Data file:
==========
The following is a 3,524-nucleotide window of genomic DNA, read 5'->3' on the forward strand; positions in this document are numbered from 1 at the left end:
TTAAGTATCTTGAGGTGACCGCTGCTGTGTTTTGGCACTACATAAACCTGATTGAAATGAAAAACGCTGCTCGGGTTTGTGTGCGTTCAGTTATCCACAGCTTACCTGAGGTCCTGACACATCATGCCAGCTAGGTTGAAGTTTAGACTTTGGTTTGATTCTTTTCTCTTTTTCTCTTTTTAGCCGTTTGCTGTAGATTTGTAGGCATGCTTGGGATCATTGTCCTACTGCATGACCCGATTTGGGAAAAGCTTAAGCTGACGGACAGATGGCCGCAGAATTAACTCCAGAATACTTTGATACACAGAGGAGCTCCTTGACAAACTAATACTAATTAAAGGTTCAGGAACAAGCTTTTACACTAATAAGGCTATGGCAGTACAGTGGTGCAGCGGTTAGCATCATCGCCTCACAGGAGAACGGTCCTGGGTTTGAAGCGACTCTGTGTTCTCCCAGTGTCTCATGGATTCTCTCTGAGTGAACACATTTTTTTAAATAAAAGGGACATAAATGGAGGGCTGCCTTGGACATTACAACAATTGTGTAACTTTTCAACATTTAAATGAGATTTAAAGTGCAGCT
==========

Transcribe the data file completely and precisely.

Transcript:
The following is a 3,524-nucleotide window of genomic DNA, read 5'->3' on the forward strand; positions in this document are numbered from 1 at the left end:
TTAAGTATCTTGAGGTGACCGCTGCTGTGTTTTGGCACTACATAAACCTGATTGAAATGAAAAACGCTGCTCGGGTTTGTGTGCGTTCAGTTATCCACAGCTTACCTGAGGTCCTGACACATCATGCCAGCTAGGTTGAAGTTTAGACTTTGGTTTGATTCTTTTCTCTTTTTCTCTTTTTAGCCGTTTGCTGTAGATTTGTAGGCATGCTTGGGATCATTGTCCTACTGCATGACCCGATTTGGGAAAAGCTTAAGCTGACGGACAGATGGCCGCAGAATTAACTCCAGAATACTTTGATACACAGAGGAGCTCCTTGACAAACTAATACTAATTAAAGGTTCAGGAACAAGCTTTTACACTAATAAGGCTATGGCAGTACAGTGGTGCAGCGGTTAGCATCATCGCCTCACAGGAGAACGGTCCTGGGTTTGAAGCGACTCTGTGTTCTCCCAGTGTCTCATGGATTCTCTCTGAGTGAACACATTTTTTTAAATAAAAGGGACATAAATGGAGGGCTGCCTTGGACATTACAACAATTGTGTAACTTTTCAACATTTAAATGAGATTTAAAGTGCAGCT